Go inside to see the East Window designed by John Piper and look out for the ‘resurrection’ monument to Richard and Sir Thomas Bennet of the later 17th cent, an unusually late date for this type of monument, in the north chancel.
St Mary’s is a simple, much-loved parish church in a small village near Stamford. The graveyard has been lovingly cared for to produce an amazing display of spring bulbs, especially primroses, every spring. Best seen in March and April!
A grand well-appointed building. Look out for the high, spired, font cover made across 9 years in the 1920s by the parson and his parishioners. The counterweight is an old artillery shell case. Just think of the rope breaking mid baptism!
It is an excellent example of a 1970s church centre. Now old enough to look old fashioned but not old enough, yet, to be historic.
A substantial church with plenty of points of interest inside including part of a wall painting of the 3 quick and the 3 dead on the south arcade and a Jacobean pulpit with tester above it.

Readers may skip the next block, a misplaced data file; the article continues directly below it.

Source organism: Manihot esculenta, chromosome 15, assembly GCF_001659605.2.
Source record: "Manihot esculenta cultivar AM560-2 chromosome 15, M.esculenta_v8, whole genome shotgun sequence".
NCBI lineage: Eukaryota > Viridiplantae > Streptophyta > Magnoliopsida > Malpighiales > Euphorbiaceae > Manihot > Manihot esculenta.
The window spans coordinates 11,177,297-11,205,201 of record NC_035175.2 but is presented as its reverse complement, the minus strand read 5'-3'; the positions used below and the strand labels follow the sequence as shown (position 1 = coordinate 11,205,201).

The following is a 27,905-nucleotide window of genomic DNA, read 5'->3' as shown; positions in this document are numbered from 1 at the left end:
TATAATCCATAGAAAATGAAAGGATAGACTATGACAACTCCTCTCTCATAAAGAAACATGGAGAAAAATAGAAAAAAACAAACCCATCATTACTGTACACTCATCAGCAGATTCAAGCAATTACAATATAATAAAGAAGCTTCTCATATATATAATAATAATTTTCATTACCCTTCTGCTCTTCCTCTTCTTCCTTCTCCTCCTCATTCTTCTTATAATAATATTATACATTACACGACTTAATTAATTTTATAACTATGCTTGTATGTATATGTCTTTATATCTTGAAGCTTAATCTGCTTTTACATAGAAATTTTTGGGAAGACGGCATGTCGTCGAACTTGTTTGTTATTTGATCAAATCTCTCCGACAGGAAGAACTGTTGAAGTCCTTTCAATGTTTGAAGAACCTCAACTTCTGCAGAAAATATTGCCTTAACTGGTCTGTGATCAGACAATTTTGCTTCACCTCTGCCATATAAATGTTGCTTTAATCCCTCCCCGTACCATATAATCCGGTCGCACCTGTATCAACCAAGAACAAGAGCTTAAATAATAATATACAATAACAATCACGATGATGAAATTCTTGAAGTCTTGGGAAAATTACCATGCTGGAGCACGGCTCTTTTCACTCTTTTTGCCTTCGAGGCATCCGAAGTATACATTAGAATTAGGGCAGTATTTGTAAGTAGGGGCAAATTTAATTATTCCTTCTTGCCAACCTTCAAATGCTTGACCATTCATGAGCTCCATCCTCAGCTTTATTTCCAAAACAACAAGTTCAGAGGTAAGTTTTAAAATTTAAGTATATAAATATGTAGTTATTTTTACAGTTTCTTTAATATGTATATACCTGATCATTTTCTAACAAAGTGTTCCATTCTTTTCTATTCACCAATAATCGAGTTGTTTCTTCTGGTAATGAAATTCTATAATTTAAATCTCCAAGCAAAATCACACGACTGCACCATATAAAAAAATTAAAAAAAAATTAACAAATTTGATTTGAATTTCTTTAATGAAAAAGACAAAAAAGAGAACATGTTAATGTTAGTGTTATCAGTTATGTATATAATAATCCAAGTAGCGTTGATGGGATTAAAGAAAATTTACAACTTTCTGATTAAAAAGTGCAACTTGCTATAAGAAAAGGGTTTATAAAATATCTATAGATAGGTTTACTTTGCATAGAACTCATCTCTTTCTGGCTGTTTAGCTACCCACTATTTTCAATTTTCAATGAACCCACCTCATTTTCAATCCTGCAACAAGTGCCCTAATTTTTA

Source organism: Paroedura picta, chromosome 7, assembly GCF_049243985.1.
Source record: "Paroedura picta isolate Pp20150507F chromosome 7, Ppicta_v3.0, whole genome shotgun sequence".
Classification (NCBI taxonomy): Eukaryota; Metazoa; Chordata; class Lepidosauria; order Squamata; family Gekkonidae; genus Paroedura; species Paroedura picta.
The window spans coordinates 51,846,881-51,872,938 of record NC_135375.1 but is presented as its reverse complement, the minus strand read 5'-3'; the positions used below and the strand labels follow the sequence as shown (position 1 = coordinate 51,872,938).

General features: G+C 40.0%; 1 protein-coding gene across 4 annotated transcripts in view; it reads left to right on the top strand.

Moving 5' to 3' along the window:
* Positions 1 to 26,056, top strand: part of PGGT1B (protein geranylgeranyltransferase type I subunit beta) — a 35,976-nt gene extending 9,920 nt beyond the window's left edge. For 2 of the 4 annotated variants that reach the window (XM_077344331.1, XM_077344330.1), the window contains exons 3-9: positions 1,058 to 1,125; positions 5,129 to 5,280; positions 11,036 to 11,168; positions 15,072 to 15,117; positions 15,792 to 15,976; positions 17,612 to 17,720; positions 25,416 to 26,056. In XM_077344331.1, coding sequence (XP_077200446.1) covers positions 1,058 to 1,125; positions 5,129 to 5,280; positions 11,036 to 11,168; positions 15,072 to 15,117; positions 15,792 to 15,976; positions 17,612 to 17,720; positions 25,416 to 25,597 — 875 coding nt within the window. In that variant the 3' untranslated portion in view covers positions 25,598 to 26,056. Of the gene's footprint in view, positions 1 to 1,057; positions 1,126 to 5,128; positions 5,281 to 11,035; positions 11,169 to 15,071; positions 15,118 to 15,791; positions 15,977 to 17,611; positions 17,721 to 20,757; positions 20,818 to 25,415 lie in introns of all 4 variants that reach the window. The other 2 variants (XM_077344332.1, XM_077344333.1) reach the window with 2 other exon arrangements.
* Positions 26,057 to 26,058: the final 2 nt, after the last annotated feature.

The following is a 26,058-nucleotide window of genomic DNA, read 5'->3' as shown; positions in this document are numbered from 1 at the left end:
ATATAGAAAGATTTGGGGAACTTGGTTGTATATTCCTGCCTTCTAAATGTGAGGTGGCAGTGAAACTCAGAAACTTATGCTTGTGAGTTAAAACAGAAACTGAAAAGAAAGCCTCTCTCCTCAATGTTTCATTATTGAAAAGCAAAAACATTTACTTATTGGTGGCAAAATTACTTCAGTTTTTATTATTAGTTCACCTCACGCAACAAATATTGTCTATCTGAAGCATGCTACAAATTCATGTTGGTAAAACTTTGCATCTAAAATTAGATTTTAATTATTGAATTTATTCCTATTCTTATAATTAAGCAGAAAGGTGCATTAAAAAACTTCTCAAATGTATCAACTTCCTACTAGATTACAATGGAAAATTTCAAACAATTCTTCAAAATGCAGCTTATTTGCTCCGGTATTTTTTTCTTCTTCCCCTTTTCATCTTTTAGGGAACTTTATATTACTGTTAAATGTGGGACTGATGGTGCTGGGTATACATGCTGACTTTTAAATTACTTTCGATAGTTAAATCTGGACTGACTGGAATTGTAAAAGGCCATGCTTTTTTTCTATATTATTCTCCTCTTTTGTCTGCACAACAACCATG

A circular Norman tower and a wealth of 15th century wall paintings.
A long thin church with a medieval rood screen with very faint signs of its original decoration. There are also remnants of 14th century wall paintings in the church.
The most perfect example in Cambridgeshire of the Perpendicular ideal of the glasshouse church.
A splendid church designed by GF Bodley in the 1860s. The building is notable for the interior decorations by famous Victorian artists, including William Morris. It has suffered long periods of disuse.
When I was a student in the 1970s this church looked so dull as to be almost invisible. It has come alive this century and has stong links with Anglia Ruskin University.